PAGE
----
Source: La Revue du Vin de France

Château Roquefort Sold. One of Côtes de Provence’s most skilled and most charismatic winemakers Raimond de Villeneuve Flayosc has now sold his vineyard Château Roquefort just north of the town of Cassis. The estate has been in the family’s possession since 1812 and was owned by Raimond and his two sisters, unfortunately Raimond did not have the means to buy out his sisters. The vineyard has been bought by the couple Cédric and Violaine Menet, who are related to the Mulliez family, which has extremely large brands in France such as Auchan (daily goods), Leroy-Merlin (hardware) and Decathlon (sporting goods) etc.


When we visited Roquefort for research for my book, I got a proper education in winemaking, “You understand, kid, that this is how it is…”. The wines that you taste directly from the tanks are normally thrown into a chute, but look, Maria and I wasn’t allowed to do it, so the few centiliters had to return to the tanks!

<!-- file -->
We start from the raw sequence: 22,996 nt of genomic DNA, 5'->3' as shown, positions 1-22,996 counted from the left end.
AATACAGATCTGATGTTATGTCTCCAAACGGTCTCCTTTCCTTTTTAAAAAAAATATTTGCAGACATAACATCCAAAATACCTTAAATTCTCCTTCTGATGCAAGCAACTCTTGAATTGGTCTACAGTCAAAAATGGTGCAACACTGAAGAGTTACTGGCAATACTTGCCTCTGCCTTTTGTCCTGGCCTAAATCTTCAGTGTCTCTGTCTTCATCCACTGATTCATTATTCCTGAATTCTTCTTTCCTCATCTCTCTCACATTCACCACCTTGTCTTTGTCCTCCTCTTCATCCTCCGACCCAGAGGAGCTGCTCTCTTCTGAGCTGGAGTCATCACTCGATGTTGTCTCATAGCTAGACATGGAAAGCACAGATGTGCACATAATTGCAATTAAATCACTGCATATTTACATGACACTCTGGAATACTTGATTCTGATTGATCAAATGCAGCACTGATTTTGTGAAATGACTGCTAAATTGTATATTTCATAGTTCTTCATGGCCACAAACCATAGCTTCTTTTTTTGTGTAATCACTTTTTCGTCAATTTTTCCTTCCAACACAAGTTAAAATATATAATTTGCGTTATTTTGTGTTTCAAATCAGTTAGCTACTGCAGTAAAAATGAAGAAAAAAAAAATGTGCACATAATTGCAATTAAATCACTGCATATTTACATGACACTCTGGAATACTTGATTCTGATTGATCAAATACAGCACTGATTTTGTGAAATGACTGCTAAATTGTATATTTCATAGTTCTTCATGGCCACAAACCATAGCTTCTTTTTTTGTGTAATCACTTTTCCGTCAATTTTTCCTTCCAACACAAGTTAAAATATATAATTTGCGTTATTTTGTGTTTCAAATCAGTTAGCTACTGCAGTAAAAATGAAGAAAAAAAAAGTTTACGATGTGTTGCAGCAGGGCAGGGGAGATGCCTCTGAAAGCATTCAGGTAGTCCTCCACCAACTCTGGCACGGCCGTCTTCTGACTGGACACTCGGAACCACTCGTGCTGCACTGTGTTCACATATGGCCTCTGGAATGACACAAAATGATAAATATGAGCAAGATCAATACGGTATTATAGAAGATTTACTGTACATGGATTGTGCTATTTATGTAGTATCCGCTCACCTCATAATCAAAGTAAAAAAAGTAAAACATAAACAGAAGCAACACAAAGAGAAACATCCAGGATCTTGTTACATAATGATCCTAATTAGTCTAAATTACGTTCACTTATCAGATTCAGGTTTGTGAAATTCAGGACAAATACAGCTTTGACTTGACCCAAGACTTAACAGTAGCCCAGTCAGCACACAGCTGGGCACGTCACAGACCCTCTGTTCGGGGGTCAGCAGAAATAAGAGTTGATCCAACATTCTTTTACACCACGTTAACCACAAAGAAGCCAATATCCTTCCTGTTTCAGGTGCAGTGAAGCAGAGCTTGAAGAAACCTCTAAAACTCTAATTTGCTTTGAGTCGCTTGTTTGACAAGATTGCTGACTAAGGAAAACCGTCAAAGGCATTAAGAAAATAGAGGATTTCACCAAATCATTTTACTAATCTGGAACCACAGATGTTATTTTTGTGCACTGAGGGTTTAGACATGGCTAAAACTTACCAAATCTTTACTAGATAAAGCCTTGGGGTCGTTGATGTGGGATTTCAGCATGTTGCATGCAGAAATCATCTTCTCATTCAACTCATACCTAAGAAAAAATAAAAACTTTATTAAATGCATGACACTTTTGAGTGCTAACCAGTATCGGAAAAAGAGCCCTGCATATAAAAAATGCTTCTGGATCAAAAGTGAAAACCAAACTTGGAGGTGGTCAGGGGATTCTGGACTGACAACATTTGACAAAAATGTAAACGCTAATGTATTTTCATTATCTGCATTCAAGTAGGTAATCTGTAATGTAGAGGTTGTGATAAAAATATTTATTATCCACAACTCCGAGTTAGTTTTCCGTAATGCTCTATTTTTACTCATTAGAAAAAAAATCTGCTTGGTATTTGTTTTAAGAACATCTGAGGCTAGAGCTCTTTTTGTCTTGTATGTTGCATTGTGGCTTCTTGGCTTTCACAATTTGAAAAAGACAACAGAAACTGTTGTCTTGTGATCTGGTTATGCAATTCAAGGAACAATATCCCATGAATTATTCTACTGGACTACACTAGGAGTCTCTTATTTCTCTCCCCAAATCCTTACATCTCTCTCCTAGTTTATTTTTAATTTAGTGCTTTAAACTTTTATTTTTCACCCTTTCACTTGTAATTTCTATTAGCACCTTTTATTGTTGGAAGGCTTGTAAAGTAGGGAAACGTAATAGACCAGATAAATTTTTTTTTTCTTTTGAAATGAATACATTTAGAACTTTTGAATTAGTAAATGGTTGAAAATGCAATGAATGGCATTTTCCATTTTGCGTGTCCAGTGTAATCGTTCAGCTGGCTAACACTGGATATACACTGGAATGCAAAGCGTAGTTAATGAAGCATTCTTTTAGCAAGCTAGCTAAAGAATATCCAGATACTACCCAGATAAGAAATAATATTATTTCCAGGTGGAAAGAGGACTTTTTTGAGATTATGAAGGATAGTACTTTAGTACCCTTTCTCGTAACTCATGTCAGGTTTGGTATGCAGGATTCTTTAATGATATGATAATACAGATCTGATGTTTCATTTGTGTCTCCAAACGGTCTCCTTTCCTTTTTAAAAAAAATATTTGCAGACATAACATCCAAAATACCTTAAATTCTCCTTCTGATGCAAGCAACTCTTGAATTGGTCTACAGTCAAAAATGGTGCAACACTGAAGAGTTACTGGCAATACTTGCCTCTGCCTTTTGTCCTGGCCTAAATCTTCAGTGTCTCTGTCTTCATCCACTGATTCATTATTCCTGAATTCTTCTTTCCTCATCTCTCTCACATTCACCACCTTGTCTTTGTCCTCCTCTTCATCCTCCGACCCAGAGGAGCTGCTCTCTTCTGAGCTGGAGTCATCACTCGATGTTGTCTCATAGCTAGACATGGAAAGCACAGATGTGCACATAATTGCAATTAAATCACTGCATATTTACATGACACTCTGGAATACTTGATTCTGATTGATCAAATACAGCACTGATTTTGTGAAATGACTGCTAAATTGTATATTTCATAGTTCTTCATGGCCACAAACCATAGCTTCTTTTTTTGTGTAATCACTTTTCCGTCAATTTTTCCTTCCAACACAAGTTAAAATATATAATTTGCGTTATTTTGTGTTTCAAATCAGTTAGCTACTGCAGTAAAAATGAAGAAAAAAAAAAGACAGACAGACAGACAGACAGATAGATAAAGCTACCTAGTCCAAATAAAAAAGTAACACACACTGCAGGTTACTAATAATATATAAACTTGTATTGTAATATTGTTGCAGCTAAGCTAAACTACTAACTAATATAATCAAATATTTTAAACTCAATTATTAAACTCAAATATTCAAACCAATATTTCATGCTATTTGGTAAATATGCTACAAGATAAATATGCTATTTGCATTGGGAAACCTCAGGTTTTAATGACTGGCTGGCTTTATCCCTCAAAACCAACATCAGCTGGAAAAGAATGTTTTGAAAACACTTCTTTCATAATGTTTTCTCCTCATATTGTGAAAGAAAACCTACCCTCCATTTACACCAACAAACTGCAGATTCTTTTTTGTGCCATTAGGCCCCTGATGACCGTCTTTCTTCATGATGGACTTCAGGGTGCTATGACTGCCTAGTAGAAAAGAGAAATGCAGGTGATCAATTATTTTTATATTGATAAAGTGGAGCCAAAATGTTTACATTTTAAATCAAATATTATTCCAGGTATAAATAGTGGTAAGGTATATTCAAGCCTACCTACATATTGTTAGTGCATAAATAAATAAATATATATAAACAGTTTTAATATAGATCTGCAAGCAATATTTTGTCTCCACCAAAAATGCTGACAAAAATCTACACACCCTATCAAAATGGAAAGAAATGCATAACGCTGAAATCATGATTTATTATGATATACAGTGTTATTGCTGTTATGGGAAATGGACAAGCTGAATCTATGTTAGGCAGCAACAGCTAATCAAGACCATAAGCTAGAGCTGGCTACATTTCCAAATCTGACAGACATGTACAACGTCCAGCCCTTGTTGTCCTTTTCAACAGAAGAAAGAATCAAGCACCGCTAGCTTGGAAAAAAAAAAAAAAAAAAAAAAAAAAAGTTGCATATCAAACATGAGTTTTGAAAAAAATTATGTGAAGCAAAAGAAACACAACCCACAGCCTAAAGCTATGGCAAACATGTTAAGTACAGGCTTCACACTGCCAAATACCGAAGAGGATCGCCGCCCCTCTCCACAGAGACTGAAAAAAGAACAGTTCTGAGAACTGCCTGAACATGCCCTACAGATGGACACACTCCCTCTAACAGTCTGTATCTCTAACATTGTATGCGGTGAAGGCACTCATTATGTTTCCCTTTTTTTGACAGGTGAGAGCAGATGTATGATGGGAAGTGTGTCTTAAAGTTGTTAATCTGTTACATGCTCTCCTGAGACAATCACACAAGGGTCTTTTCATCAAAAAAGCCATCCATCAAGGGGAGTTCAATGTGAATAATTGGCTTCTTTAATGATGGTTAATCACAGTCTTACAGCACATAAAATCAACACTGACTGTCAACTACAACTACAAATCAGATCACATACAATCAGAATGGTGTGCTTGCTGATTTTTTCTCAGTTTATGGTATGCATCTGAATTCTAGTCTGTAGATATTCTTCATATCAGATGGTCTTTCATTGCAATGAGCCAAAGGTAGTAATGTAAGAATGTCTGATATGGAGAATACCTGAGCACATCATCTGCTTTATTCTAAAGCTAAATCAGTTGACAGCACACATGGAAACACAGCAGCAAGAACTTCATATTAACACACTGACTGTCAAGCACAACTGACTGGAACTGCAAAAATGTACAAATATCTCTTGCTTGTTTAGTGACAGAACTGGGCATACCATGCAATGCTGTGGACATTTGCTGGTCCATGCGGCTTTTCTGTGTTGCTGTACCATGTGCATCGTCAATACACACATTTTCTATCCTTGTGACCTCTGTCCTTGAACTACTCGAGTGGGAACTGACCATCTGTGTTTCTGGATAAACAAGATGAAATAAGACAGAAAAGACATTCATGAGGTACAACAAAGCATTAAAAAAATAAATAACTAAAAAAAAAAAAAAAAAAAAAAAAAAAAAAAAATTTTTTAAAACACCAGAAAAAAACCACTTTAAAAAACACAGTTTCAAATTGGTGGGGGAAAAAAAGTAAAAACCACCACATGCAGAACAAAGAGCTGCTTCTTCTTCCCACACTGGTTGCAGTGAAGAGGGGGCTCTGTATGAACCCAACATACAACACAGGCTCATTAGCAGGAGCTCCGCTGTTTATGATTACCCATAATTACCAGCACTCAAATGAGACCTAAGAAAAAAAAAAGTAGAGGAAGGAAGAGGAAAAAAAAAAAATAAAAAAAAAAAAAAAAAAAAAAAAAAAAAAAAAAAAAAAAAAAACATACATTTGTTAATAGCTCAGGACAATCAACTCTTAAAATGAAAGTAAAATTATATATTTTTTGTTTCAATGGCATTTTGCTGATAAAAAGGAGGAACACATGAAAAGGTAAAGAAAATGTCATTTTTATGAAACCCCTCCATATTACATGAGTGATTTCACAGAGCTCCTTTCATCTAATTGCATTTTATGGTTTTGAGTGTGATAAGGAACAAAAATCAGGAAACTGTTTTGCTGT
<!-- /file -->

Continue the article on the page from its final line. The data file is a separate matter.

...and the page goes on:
Raimond’s wines deviated from the traditional ones in Provence, for example by producing as much as 65% red wine and then a good but deviant rosé wine with the appropriate name Corail. During his 30 years, he has converted to organic farming and, unlike most others, the vines are not just from a clone that the “experts” recommend, but instead are grafted from his own vineyard via “Sélection Massale”. Unfortunately, it is hard to believe that the new owners will reach the same level as the enthusiastic and knowledgeable Raimond.

Source: La Revue du Vin de France